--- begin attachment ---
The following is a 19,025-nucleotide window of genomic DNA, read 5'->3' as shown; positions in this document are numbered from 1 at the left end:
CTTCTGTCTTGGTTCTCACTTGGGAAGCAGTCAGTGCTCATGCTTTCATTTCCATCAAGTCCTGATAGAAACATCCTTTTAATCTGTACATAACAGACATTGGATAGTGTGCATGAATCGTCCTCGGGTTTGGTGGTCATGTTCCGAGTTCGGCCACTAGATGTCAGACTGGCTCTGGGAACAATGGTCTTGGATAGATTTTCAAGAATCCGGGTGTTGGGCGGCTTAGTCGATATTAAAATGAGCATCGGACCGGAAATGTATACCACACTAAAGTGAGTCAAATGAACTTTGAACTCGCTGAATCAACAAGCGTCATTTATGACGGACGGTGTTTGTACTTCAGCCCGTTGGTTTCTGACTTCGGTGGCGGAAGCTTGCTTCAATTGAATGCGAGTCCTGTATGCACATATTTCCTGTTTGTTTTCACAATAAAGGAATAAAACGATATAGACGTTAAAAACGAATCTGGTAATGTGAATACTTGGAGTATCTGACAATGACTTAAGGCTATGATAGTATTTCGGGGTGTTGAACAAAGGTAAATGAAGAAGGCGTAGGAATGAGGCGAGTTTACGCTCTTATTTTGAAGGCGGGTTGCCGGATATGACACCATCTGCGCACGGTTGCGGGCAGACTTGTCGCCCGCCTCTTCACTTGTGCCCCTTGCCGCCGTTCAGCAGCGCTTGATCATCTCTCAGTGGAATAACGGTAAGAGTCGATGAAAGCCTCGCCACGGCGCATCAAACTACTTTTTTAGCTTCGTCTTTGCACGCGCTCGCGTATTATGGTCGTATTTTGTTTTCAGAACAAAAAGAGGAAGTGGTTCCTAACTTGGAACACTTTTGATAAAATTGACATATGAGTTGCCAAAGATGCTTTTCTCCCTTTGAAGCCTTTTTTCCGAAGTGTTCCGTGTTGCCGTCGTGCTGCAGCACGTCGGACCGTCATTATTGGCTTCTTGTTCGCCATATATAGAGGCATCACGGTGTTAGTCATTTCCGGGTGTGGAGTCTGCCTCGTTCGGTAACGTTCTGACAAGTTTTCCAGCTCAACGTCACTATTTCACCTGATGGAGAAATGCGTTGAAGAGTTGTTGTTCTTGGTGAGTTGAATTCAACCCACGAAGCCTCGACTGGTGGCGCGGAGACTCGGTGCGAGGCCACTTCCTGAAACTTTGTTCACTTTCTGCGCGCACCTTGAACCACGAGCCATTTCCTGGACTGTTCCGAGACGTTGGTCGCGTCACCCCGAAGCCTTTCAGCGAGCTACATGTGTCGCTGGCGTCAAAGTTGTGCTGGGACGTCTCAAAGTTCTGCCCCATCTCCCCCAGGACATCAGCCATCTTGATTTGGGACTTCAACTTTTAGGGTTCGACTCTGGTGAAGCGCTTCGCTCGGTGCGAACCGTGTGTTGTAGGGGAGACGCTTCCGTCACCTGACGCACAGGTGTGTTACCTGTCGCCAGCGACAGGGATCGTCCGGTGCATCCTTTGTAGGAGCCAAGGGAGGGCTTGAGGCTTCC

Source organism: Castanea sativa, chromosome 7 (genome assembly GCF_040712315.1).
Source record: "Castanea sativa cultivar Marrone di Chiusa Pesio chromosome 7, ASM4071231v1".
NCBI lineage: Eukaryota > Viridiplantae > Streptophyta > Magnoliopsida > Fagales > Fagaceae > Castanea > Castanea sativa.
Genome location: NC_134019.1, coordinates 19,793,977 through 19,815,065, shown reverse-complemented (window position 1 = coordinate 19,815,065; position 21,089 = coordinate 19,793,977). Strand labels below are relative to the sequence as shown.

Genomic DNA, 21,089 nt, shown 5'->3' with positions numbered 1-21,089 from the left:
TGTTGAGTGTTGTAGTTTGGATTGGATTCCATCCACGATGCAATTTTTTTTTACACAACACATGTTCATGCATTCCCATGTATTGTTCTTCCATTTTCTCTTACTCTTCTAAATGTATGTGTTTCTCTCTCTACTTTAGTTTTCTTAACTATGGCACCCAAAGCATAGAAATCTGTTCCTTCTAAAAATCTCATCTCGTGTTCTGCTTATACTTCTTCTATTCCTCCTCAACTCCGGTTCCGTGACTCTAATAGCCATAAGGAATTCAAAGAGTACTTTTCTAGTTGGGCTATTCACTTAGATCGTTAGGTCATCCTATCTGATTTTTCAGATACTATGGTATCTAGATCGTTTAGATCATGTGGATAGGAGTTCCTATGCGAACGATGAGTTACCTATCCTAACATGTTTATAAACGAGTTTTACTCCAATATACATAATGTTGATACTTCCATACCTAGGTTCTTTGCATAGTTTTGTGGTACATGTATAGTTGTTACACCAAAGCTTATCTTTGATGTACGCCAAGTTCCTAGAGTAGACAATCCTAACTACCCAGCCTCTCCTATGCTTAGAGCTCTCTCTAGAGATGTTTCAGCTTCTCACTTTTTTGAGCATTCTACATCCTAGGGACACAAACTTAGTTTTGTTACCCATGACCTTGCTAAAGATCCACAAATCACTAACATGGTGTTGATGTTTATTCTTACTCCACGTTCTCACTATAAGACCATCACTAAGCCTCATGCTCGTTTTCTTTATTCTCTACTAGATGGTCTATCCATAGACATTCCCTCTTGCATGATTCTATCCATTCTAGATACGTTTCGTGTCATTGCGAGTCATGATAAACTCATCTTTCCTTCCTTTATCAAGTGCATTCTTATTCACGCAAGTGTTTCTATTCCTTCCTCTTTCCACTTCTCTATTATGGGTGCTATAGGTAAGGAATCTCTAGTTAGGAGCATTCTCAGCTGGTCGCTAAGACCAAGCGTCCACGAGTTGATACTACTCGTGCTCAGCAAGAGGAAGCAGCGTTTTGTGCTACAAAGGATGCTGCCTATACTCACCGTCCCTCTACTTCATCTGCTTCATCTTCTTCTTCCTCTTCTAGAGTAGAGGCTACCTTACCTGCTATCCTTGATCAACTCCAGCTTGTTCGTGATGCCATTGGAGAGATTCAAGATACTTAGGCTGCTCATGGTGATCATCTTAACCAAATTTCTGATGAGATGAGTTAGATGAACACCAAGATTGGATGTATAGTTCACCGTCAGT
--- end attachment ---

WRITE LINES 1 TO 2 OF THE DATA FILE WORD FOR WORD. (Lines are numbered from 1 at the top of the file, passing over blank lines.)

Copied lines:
The following is a 19,025-nucleotide window of genomic DNA, read 5'->3' as shown; positions in this document are numbered from 1 at the left end:
CTTCTGTCTTGGTTCTCACTTGGGAAGCAGTCAGTGCTCATGCTTTCATTTCCATCAAGTCCTGATAGAAACATCCTTTTAATCTGTACATAACAGACATTGGATAGTGTGCATGAATCGTCCTCGGGTTTGGTGGTCATGTTCCGAGTTCGGCCACTAGATGTCAGACTGGCTCTGGGAACAATGGTCTTGGATAGATTTTCAAGAATCCGGGTGTTGGGCGGCTTAGTCGATATTAAAATGAGCATCGGACCGGAAATGTATACCACACTAAAGTGAGTCAAATGAACTTTGAACTCGCTGAATCAACAAGCGTCATTTATGACGGACGGTGTTTGTACTTCAGCCCGTTGGTTTCTGACTTCGGTGGCGGAAGCTTGCTTCAATTGAATGCGAGTCCTGTATGCACATATTTCCTGTTTGTTTTCACAATAAAGGAATAAAACGATATAGACGTTAAAAACGAATCTGGTAATGTGAATACTTGGAGTATCTGACAATGACTTAAGGCTATGATAGTATTTCGGGGTGTTGAACAAAGGTAAATGAAGAAGGCGTAGGAATGAGGCGAGTTTACGCTCTTATTTTGAAGGCGGGTTGCCGGATATGACACCATCTGCGCACGGTTGCGGGCAGACTTGTCGCCCGCCTCTTCACTTGTGCCCCTTGCCGCCGTTCAGCAGCGCTTGATCATCTCTCAGTGGAATAACGGTAAGAGTCGATGAAAGCCTCGCCACGGCGCATCAAACTACTTTTTTAGCTTCGTCTTTGCACGCGCTCGCGTATTATGGTCGTATTTTGTTTTCAGAACAAAAAGAGGAAGTGGTTCCTAACTTGGAACACTTTTGATAAAATTGACATATGAGTTGCCAAAGATGCTTTTCTCCCTTTGAAGCCTTTTTTCCGAAGTGTTCCGTGTTGCCGTCGTGCTGCAGCACGTCGGACCGTCATTATTGGCTTCTTGTTCGCCATATATAGAGGCATCACGGTGTTAGTCATTTCCGGGTGTGGAGTCTGCCTCGTTCGGTAACGTTCTGACAAGTTTTCCAGCTCAACGTCACTATTTCACCTGATGGAGAAATGCGTTGAAGAGTTGTTGTTCTTGGTGAGTTGAATTCAACCCACGAAGCCTCGACTGGTGGCGCGGAGACTCGGTGCGAGGCCACTTCCTGAAACTTTGTTCACTTTCTGCGCGCACCTTGAACCACGAGCCATTTCCTGGACTGTTCCGAGACGTTGGTCGCGTCACCCCGAAGCCTTTCAGCGAGCTACATGTGTCGCTGGCGTCAAAGTTGTGCTGGGACGTCTCAAAGTTCTGCCCCATCTCCCCCAGGACATCAGCCATCTTGATTTGGGACTTCAACTTTTAGGGTTCGACTCTGGTGAAGCGCTTCGCTCGGTGCGAACCGTGTGTTGTAGGGGAGACGCTTCCGTCACCTGACGCACAGGTGTGTTACCTGTCGCCAGCGACAGGGATCGTCCGGTGCATCCTTTGTAGGAGCCAAGGGAGGGCTTGAGGCTTCC